Study Supports MEDC, Says “Time Is Now” for Michigan Entrepreneurship

Last year, when we covered the legislative fight over the state’s budget and how much funding would be allocated to the Michigan Economic Development Corporation (MEDC), the organization had commissioned an independent report from TEConomy Partners (a division spun out of Battelle) that would study the impact of its programs supporting entrepreneurs, startups, and the capital continuum.

The report, initially expected last fall, was finally released in July. Much to the relief of the MEDC as well as its partners and stakeholders, the report found that, for the most part, the programs are working—and said it’s critical that the state continue to fund them in order to preserve the momentum of Michigan’s burgeoning startup ecosystem.

“In general, the reaction has been, ‘So glad it confirms everything our instincts were telling us,’” said Maureen Miller Brosnan, executive director of the Michigan Venture Capital Association, which provided a significant chunk of the data TEConomy examined as part of assembling the report. “We really think the MEDC is doing it right. They put effective programs in place to diversify the economy at a time when it was crucial. We’re very grateful the report reflected everything we believe to be true.”

Last year was a tumultuous one for the MEDC. The organization has long been the subject of a political tug-of-war, as conservative lawmakers questioned the need for the myriad economic development programs it oversees in the face of a budget crisis. In the face of budget shortfalls, legislators were proposing to pull money from its budget to fund road repairs. That legislation ultimately died quietly in committee, but the MEDC did get a 27 percent cut to its operating budget, which resulted in layoffs last October.

This was not happy news for Michigan’s tech startup community. The ongoing budgetary uncertainty  has continued to loom over the state’s startup activities, even as the data seems to indicate the programs have largely accomplished what they set out to do. The question now is, what will legislators do with the report’s suggestions? Will the positive data allay their fears that the MEDC is in the business of picking winners and losers based more on political alliances than true merit? And in a state strapped for cash with such expensive problems to solve—in addition to the crumbling infrastructure, Michigan also needs to fix the drinking water in Flint and the public schools in Detroit—can the government afford to keep investing in programs that diversify its economy?

Michigan’s economic developers first created the programs in 2005, as the state continued limping along in an economic slump that had begun early in the decade. It passed legislation that allocated $1 billion from Michigan’s share of the national tobacco settlement to establish the 21st Century Jobs Fund, a 10-year initiative to diversify the state’s manufacturing-dominated economy. As a provision of the Jobs Fund, the $109 million 21st Century Investment Fund was also created to get capital flowing to early-stage Michigan startups and jumpstart the state’s entrepreneurial ecosystem.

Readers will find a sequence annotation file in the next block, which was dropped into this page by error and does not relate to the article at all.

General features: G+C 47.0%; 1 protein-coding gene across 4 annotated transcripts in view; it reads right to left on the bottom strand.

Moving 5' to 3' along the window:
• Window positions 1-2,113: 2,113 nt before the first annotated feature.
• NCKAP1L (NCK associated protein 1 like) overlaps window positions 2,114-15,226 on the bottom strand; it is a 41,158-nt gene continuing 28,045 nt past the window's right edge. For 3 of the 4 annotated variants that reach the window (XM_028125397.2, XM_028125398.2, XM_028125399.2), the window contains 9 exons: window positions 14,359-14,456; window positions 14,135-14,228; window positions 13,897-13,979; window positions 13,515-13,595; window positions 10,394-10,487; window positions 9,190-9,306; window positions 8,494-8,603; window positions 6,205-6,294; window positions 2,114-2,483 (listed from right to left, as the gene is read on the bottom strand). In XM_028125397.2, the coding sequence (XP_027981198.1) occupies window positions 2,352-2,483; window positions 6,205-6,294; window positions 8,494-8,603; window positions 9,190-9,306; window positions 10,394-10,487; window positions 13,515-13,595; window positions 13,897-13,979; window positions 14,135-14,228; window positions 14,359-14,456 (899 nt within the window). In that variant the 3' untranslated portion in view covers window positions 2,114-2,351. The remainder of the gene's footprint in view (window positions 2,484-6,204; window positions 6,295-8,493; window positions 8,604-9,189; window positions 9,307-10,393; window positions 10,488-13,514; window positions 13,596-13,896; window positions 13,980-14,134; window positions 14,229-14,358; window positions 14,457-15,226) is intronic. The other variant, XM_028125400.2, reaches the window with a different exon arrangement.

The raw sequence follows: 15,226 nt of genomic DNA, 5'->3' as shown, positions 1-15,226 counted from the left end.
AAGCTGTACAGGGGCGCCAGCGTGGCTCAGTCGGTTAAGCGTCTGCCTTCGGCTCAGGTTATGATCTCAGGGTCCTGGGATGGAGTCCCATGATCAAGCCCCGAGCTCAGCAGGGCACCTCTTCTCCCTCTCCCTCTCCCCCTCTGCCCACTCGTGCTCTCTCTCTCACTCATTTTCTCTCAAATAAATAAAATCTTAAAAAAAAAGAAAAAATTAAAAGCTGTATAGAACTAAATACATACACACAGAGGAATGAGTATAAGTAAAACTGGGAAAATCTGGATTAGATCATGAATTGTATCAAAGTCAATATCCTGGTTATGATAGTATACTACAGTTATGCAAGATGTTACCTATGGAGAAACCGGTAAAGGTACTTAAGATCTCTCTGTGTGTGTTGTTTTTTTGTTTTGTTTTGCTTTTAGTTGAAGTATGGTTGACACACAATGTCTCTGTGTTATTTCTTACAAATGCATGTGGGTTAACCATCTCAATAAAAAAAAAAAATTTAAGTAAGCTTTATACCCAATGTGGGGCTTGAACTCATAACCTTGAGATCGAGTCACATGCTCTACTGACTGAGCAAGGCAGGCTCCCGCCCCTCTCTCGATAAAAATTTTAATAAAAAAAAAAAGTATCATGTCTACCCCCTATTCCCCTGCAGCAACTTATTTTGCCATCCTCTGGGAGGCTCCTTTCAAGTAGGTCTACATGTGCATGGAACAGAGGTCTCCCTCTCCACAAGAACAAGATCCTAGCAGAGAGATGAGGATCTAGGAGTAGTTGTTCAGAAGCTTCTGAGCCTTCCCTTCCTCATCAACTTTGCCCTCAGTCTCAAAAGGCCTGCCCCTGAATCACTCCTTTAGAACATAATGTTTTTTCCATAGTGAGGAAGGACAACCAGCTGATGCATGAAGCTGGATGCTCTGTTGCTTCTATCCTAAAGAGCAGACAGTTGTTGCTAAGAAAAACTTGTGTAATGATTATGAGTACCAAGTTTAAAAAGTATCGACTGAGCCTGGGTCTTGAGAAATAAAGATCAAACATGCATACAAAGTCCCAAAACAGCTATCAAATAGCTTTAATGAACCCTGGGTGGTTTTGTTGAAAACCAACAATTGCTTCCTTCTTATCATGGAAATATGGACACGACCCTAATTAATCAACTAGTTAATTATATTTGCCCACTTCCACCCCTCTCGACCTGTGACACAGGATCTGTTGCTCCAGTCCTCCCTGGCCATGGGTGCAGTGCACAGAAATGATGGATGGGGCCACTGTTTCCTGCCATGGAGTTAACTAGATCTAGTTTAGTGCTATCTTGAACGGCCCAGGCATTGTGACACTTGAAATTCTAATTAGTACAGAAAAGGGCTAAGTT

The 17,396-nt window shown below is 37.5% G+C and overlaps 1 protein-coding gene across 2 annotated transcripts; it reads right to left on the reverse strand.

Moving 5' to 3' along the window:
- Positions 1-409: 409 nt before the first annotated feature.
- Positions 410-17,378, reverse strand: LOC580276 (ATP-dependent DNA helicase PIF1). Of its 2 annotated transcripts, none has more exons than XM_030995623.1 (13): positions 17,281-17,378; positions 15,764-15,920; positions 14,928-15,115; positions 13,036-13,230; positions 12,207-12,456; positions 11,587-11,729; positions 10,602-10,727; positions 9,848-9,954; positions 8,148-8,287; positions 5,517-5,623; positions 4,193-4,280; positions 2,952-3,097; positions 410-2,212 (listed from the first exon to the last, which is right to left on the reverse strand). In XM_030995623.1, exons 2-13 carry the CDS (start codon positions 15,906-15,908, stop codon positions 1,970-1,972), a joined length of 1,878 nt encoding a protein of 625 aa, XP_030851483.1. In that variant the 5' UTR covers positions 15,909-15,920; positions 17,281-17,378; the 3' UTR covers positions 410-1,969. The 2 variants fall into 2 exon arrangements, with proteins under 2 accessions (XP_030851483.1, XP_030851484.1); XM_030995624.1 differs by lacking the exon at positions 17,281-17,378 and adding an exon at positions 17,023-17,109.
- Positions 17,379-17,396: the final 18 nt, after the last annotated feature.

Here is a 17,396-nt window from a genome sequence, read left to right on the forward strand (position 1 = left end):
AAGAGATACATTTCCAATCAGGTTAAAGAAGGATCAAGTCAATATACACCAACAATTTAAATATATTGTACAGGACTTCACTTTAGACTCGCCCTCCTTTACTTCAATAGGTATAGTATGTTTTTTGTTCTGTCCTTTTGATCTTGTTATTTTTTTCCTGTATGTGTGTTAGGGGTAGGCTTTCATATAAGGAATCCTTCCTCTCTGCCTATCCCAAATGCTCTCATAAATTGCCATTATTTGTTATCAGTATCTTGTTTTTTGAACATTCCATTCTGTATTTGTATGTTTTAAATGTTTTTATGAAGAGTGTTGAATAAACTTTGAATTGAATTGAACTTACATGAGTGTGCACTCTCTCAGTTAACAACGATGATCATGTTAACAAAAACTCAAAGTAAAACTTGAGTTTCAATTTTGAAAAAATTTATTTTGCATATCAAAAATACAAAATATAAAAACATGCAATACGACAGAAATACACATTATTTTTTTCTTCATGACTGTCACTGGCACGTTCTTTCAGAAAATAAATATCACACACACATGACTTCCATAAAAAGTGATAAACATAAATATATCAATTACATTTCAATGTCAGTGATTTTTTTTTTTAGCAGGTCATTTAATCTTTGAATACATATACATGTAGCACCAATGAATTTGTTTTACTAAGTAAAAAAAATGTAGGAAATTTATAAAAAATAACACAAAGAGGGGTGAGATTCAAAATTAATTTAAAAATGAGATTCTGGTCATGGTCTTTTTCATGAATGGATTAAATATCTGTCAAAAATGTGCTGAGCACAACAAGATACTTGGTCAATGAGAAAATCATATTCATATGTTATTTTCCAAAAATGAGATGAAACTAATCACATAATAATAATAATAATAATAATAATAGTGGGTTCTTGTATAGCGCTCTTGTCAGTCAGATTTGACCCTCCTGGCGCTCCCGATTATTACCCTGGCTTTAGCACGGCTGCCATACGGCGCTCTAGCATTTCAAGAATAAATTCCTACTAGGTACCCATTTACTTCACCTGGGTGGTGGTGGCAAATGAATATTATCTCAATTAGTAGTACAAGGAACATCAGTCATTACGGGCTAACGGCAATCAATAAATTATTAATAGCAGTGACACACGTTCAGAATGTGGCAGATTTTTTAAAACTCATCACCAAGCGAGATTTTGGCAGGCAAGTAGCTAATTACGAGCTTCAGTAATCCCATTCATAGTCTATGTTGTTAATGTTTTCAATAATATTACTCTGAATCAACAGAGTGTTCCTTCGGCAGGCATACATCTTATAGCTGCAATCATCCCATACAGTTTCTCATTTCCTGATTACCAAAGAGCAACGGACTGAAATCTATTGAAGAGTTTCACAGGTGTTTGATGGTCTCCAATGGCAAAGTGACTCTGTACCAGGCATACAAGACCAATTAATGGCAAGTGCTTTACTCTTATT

The MEDC utilizes these funds to support many key programs that help early-stage startups in the state get off the ground, including the Michigan Translational Research and Commercialization program, which helps propel university research and technology into the marketplace; and the Michigan Pre-Seed Fund, which supports the state’s venture capital continuum as well as early-stage startups.State-suppored venture fundsare often the first to invest in a company, helping to de-risk it for other potential investors.

The TEConomy report affirmed that the 21st Century Jobs Fund has been a significant driver of economic growth in Michigan. Since the fund was created, the report found, $261.6 million has been invested in innovation and entrepreneurship efforts across Michigan, assisting nearly 1,400 companies and new entrepreneurial startups, either directly or through service providers. Of those, 1,073 companies were actively operating in Michigan in 2014. Together, these companies directly employed more than 11,000 workers in 2014. The report also found that every dollar in cumulative 21st Century Jobs Fund investment “leverages additional private sector innovation, operations, and capacity, resulting in $21 of total economic output for the state.”

Where the 21st Century Jobs Fund has arguably had the most impact is in the state’s venture capital community. Prior to 2005, Michigan startups attracted almost no outside capital from out-of-state venture investors, and not much from in-state investors. Today, the report finds, “there has been significant growth in the level of indigenous funds available (with significant emphasis in pre-seed funding and a growing level of interest in angel funding) and an increase in national funds with a regular presence in the state.”

Between 2006 and 2014, the report says, the number of VC firms in Michigan doubled; the amount of venture capital under management by Michigan firms nearly … Next Page »

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Sarah Schmid Stevenson is the editor of Xconomy Detroit/Ann Arbor. You can reach her at 313-570-9823 or sschmid@xconomy.com. Follow @XconomyDET_AA

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